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The definition of furlough (pronounced fur-low) is a forced leave of absence that is usually unpaid. Furlough employees are those who have been required to take time off with amounts of time off being deducted from their regular salary. A number of companies and agencies of the government are cutting costs through this action, in order to deal with reduced budgets or lowered profits.
The decision to create furlough employees is not a new one. Over the years especially in the manufacturing industries, lean times have often meant employees lost some hours. This is usually done on a weekly basis, instead of for several weeks and months at a time. Furlough employees might lose four to eight hours per week, which does reduce their paycheck, but the amount by which it is reduced may still be enough to live on, though not always. Usually, furlough doesn’t mean losing full time status or access to benefits.
Typically companies take this step because they don’t want to fire workers. Business could pick up, and the layoffs can negatively affect worker performance. Common thinking is that it's better for everyone to tighten their belts a little, than it is to lose employees. The sincerity of this gesture may be lost when top members of the company don’t take a reduction in pay too. This can build significant resentment; for a furlough to be effective, it should affect everyone. However, sometimes workers who make very little pay may be exempt from a furlough, which is usually not greeted with bitterness by employees that make more.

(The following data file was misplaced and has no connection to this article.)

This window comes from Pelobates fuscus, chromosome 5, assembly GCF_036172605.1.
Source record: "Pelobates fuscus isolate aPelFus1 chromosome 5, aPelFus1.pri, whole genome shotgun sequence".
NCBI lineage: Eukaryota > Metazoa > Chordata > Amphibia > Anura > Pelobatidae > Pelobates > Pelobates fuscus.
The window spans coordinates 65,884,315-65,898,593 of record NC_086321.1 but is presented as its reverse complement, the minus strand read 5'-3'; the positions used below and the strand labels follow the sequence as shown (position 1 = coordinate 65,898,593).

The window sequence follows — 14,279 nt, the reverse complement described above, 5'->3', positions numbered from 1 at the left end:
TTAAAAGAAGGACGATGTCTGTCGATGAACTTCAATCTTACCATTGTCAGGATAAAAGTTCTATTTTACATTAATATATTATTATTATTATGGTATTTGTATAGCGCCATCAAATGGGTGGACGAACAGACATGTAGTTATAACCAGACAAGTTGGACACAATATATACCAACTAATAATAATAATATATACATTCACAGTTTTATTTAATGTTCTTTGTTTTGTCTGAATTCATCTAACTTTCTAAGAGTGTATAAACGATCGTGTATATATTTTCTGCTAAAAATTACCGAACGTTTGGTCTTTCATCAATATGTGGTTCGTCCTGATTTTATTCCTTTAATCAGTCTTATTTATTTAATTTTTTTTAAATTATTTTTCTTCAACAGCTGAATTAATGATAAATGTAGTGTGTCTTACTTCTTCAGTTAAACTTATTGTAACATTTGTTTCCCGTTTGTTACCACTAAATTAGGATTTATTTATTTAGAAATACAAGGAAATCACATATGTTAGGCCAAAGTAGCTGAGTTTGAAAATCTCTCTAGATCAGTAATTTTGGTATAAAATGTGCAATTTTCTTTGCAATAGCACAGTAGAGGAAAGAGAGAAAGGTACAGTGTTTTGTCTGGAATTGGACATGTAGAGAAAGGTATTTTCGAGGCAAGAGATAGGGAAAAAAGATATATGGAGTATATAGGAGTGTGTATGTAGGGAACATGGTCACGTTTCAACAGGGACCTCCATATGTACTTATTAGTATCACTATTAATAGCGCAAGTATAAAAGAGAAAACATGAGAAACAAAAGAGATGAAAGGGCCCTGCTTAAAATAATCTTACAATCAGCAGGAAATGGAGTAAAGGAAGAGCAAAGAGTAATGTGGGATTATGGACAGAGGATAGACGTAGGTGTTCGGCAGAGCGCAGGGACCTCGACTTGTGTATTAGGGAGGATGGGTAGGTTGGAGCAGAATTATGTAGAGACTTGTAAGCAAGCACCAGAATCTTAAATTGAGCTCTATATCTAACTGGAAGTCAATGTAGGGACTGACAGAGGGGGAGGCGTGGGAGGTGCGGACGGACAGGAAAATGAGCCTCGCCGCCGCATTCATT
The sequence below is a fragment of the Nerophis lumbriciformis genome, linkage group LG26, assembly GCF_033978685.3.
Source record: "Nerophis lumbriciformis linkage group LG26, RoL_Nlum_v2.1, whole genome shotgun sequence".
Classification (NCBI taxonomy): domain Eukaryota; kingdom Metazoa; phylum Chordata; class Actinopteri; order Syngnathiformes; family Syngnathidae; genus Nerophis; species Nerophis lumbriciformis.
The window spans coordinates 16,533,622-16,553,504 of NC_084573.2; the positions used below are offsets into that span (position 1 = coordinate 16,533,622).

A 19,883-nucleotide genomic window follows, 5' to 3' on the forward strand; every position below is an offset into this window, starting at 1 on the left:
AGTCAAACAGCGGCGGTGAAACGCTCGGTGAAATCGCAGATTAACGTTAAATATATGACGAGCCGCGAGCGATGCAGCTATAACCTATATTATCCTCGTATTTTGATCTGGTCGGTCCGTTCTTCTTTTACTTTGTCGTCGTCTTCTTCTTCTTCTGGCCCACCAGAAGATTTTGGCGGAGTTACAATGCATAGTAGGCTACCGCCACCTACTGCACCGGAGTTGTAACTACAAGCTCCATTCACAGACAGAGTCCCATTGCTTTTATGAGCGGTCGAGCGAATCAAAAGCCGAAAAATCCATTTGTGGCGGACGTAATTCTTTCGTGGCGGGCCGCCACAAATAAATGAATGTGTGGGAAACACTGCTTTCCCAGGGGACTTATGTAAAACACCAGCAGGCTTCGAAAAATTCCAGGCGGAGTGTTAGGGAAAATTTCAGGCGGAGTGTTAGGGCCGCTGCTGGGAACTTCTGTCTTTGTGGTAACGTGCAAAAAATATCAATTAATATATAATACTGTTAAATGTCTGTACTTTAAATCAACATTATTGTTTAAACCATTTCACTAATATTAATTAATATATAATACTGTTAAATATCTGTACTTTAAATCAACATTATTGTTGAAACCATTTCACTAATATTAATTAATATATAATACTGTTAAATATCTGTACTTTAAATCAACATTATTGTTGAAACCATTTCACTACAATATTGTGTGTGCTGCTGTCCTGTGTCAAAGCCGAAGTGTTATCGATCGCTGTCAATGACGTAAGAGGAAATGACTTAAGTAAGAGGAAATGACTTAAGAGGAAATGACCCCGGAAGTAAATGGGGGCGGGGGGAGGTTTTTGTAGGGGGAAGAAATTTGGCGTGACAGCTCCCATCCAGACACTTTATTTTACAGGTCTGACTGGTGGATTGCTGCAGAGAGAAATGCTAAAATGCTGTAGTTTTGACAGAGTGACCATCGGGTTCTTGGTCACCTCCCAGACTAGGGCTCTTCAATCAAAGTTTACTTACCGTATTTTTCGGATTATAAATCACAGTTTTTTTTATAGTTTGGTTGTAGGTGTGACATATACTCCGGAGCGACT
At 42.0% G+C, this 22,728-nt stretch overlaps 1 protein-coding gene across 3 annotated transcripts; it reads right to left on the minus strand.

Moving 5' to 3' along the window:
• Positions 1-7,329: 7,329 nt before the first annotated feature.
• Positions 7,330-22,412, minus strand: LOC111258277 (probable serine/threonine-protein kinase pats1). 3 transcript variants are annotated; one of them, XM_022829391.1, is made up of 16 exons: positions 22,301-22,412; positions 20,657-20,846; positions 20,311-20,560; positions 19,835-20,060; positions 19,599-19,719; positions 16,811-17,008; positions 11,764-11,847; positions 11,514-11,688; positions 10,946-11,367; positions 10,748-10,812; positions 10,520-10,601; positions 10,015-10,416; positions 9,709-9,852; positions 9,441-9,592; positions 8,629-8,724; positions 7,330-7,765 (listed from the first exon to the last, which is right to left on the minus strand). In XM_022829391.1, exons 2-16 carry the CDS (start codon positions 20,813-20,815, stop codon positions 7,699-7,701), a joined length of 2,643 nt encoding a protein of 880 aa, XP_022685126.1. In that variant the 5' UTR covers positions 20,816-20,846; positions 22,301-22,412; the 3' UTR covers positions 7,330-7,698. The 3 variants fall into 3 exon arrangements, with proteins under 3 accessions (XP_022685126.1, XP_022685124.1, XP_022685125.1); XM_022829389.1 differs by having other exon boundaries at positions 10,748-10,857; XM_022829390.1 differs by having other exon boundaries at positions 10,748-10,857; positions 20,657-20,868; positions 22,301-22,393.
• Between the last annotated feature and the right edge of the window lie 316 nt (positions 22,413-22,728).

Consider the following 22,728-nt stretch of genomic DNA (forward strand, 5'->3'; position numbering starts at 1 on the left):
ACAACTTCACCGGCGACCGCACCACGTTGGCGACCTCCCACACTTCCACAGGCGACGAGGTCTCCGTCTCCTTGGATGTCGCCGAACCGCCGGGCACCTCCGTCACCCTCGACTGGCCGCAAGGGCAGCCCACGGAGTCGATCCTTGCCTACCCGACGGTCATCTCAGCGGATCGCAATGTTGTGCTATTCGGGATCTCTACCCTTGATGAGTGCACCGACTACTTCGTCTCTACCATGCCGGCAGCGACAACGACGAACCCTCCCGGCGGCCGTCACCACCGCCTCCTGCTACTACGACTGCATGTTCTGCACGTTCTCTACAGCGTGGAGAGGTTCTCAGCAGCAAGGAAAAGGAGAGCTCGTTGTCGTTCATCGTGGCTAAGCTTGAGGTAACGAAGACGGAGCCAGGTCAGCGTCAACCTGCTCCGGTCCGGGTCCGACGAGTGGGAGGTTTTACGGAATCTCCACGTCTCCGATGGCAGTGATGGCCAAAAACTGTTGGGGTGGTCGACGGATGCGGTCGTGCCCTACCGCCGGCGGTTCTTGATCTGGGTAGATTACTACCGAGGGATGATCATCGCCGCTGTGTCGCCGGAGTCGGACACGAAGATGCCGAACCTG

One new trend is the types of business that have furlough employees. In government agencies this has become an acceptable way to respond to budgets that have been slashed. Again, the principal is usually the same. Employees may take a half-day to a day off per week and get paid less than they normally do. In both government and industry, furlough employees may have a set time in which their pay will be reduced, or they might have to wait a long time before forced leave of absences are over.
Plenty of employees may be able to cope with a reduction in pay, but others can’t. There are some potential options available. Since the furlough day often falls on the same day each week, an employee could take a job for that day, or work a part time job on other days of the week to make up needed cash. Also, when income is very low, it may be possible to get government assistance to help with reduced income. Employees could also look for a new job if the furlough is of indefinite length.